There’s something beautifully bittersweet about the start of a new chapter. On one hand, you have the sparkling hope of new beginnings, but on the other you have turned a page on the place you’ve been. Your last chapter held a plethora of relationships, friendships, memories, choices and experiences – both good and bad. Whether you walk away from this period in disappointment or in joy, the fact is that one season is over.

Many view the New Year as this kind of bookend and use it as an opportunity to start fresh. You may have a new resolution yourself – cultivating a skill, restoring a relationship, spending more quality time with your family, or losing that pesky 20lbs. Many people start the new year with high aspirations, but most fall short or give up on what they set out to do. That’s because their resolution was not a covenant. What’s the difference between a resolution and a covenant? Let’s look at the Merriam-Webster Dictionary definitions for these terms:

Resolve (verb from Resolution): To reach a firm decision about [something].

Covenant: Usually a formal, solemn, and binding agreement, or, a written agreement or promise usually under the seal between two or more parties especially for the performance of some action.

Now it’s clear to see how so many people are unsuccessful in maintaining their new resolutions: they decided to change, but they never made a promise to keep it. This kind of promise is not an agreement made in the moment without accountability or review. True promises are binding – meant to be kept without excuse.

In Scripture, there are many shining examples of covenant to be found between humankind and God, the most prominent being the Noahic Covenant (Genesis 8:20-9:17), the Abrahamic Covenant (Genesis 12,15, and 17), the Mosaic Covenant (Exodus 19-24), the Davidic Covenant (2 Samuel 7), and the New Covenant (Jeremiah 31:31-34; Ezekiel 36:22-32; Matthew 26:26-29; Luke 22:19-22). In these, some common themes emerge:

  1. A situation brings about a decision to make a new covenant.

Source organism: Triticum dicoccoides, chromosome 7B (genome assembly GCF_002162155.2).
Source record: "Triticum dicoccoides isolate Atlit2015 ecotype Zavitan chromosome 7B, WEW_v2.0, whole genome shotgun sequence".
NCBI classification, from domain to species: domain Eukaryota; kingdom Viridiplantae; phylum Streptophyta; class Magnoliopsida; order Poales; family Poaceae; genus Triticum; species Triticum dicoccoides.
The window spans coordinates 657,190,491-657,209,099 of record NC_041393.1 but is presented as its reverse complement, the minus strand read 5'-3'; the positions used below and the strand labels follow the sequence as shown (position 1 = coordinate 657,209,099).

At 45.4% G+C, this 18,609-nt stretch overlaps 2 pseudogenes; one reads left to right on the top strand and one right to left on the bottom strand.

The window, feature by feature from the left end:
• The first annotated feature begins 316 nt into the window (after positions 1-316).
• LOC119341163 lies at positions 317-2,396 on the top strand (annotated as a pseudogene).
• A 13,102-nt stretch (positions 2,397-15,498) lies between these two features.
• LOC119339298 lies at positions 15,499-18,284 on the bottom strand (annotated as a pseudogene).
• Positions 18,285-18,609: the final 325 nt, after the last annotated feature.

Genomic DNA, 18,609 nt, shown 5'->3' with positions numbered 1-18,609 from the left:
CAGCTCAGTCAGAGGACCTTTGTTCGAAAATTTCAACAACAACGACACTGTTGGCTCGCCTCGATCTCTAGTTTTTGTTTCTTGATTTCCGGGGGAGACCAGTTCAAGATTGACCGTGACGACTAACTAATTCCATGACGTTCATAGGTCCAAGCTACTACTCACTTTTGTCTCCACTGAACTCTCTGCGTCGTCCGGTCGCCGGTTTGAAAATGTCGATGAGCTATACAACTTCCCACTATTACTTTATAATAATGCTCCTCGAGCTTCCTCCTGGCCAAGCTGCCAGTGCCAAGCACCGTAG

2. Stipulation(s) are made for both humankind and God to keep.
  • I.e., Abraham to leave his homeland and follow where God leads, Israel to obey the commandments given to them by God, David and his descendants to remain faithful to God and lead the nation of Israel according to the covenantal laws, etc.
  1. A binding promise – a covenant – is made between God and humankind.
  2. A sign of the new covenant is given or instructed to be carried out by God.
  • I.e., The Rainbow, Circumcision, Sabbath, etc.

Making a covenant ensures that you stand firm on your decisions, keep your promise, and walk it out. So, what are some practical ways you can form a new covenant?

Form your new resolution into a simple statement (i.e. I will set aside at least one night a week to date my spouse). Write it down and place it somewhere you will see it every day. Repeat this covenant to yourself multiple times a day. In order to change your situation, you must remind yourself of your covenant.

If this covenant involves other people, consult with them and come to an agreement about this statement.

Create stipulations that will encourage you to keep your new covenant (i.e. if I miss one or more of my workouts, I will add additional time to my workouts next week). Make sure you include rewards for keeping your covenant here (i.e. if I met my diet goals for the week, I will have one cheat meal on Sundays).

If you only name consequences, you are more likely to see your covenant as a burden.

Make covenant with yourself, God, and anyone else who is involved. Additionally, ensure that you have at least one trusted person to keep you accountable.

As you progress in keeping your covenant, you will notice changes in your life. These are the signs of your covenant.

Covenants are not easy and should not be made lightly. If you are determined to change an aspect of your life, know that you can do all things through Christ who strengthens you (Philippians 4:13). And in keeping your covenant, new life will begin to grow.

Are you curious about the different covenants of Scripture and their spiritual significance? We recommend taking our course “Prayer Secrets of Great Intercessors.” More interested in the deep, Hebraic revelation of God’s communion with humankind? Check out our Hebraic Roots courses taught by Bill Cloud. Visit isow.org to start your biblical education today!

 

–    Jennifer Ann Turner

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